• "Compared with a human instructor, technology is less adaptive. Once a plan of integration is implemented, it is less likely to change it according to student's reactions. This is why instructional design plays an important role in bridging pedagogy and technology. Subject contents have to be well organized and strategies for teaching via a chosen medium have to be well-thought-out. Instructional design can help educators making the best use of technology; therefore guarantee a successful integration." ID Approach for Integrating Pedagogy and Technology
  • Provides consistency between various courses developed by various instructors/designers. The general look and process of content exploration is standardized.
  • In a classroom, an instructor can adjust "on the fly"...if, during the design process, a concept was not communicated clearly, a classroom instructor can clarify. Online, this type of adjustment is usually not possible. The design process must anticipate and meet potential concerns/amibiguities...or put another way ID tries to do online what the instructor does in a classroom.
  • ID focuses on the most effective way to present content
  • ID begins with the learner and the learner experience
  • Quality of course is ensured through ID - covers all the phases of good development
  • ID gives structure to the student's process of working through course material
  • Appropriate use of technology: "With e-learning and blended learning proving to be no more effective than traditional classroom methods, why are so few training professionals recognising this simple fact: Technology, no matter how advanced, cannot compensate for its misapplication. Here's why instructional design is - and always has been - the key to unlocking the true potential of available learning technologies." Leading edge training technologies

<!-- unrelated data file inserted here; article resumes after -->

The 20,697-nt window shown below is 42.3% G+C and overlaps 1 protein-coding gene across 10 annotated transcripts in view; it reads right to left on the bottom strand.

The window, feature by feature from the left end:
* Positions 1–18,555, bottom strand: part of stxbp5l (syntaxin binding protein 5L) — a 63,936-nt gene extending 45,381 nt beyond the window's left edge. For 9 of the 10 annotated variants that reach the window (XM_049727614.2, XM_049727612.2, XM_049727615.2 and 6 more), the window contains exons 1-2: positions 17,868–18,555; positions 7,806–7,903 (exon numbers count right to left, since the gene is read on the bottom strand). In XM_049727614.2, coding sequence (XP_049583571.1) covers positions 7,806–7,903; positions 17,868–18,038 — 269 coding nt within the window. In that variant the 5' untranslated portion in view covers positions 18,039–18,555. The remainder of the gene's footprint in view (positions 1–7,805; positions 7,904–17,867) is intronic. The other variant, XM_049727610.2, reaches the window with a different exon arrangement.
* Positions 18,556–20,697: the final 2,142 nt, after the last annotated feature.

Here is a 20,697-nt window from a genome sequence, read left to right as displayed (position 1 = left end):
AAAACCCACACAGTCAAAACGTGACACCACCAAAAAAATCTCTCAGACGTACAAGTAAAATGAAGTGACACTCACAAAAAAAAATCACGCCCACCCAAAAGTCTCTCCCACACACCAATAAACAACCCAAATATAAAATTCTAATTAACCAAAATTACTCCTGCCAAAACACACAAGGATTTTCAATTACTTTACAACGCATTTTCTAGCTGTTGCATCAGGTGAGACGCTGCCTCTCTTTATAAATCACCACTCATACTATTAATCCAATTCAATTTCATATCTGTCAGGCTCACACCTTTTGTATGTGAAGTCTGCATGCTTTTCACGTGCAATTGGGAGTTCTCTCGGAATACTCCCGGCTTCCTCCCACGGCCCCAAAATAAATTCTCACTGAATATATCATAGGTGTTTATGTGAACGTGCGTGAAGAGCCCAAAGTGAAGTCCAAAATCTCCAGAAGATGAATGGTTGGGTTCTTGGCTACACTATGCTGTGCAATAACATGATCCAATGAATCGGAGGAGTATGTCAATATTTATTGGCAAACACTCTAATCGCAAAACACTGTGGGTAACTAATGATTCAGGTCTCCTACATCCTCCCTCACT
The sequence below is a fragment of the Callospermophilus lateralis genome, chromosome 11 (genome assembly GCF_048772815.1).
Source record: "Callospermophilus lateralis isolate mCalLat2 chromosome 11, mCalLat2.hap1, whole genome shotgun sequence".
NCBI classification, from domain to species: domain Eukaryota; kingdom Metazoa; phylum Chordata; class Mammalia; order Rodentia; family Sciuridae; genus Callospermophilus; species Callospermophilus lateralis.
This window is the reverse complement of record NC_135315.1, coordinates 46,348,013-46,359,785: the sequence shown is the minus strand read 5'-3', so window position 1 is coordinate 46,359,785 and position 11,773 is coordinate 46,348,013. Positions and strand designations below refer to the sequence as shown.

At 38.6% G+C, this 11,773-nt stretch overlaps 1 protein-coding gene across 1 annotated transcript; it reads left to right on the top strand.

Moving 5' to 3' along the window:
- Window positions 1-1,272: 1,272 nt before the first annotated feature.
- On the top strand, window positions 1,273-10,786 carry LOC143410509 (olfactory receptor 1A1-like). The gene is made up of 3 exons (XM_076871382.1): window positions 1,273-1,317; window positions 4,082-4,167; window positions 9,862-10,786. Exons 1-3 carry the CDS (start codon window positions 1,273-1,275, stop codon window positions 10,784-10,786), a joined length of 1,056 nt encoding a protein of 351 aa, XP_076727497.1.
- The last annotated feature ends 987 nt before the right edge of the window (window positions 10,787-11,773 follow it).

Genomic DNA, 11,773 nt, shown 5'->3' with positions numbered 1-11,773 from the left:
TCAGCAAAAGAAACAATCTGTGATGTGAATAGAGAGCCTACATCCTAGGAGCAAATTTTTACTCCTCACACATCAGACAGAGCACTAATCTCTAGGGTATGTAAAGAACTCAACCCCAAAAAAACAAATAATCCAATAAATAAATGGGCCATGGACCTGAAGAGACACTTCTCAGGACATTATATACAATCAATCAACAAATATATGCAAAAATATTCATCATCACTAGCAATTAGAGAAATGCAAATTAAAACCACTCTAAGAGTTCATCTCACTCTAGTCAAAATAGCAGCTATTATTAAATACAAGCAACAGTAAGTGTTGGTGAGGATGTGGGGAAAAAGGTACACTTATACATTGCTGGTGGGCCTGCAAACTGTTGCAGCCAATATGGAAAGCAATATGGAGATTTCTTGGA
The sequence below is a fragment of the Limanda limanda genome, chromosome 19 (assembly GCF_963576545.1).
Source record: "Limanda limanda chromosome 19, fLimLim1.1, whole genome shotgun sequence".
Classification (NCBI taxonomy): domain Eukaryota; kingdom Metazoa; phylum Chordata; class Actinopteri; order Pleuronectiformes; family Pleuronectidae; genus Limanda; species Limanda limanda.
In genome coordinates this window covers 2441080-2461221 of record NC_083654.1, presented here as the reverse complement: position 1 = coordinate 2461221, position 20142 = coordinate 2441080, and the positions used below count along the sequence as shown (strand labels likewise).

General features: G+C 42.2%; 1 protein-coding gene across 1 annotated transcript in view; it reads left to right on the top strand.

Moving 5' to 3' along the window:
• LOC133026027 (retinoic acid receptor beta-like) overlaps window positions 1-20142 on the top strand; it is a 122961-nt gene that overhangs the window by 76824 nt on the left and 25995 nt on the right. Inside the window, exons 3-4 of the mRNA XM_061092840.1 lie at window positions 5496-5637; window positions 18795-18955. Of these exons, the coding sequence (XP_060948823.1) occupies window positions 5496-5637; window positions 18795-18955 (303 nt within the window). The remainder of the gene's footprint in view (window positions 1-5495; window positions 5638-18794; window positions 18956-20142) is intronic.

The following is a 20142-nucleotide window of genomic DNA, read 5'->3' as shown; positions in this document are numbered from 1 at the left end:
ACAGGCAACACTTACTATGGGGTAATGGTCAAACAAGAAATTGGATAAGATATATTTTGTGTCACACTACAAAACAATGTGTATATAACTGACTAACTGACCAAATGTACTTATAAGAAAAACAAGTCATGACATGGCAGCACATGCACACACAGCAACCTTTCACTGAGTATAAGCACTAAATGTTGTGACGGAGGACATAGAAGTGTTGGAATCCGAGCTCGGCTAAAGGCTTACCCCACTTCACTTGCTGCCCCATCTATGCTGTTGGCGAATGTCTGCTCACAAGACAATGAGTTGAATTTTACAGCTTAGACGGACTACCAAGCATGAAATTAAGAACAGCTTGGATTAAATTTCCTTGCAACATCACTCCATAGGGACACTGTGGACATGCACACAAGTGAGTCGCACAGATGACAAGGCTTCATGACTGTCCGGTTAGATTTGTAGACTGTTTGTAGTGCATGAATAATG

• Accelerate development. A current concern in elearning is development time. ID can speed up development time.
  • Creates a transparent process - easier to track and utilize the experiences of development teams (a knowledge management issue)
  • "Too much of the structure of educational technology is built upon the sand of relativism, rather than the rock of science. When winds of new paradigms blow and the sands of old paradigms shift; then the structure of educational technology slides toward the sea of pseudo-science and mythology. We stand firm against the shifting sands of new paradigms and "realities." We have drawn a line in the sand. We boldly reclaim the technology of instructional design that is built upon the rock of instructional science." Reclaiming ID

Conclusion
The growth and success of elearning is closely linked to the design of quality learning, enabled through the use of technology. Instructional designers play the pivotal role of bringing together these disparate fields - for the benefit of students, instructors, and organizations. Many of the concerns of online learning drop out rates, learner resistance, and poor learner performance can be addressed through a structured design process. The resulting benefits - reduced design costs, consistent look and feel, transparency, quality control, standardization - make organizational investment in ID a simple decision.

References for further interest
ID Standards

ID for the Web

Benefits of ID Models

Why Instructional Design

Instructional Design - ION/

Instructional Design and Learning Theories

History
Brief History of ID

Hypertext History of IDl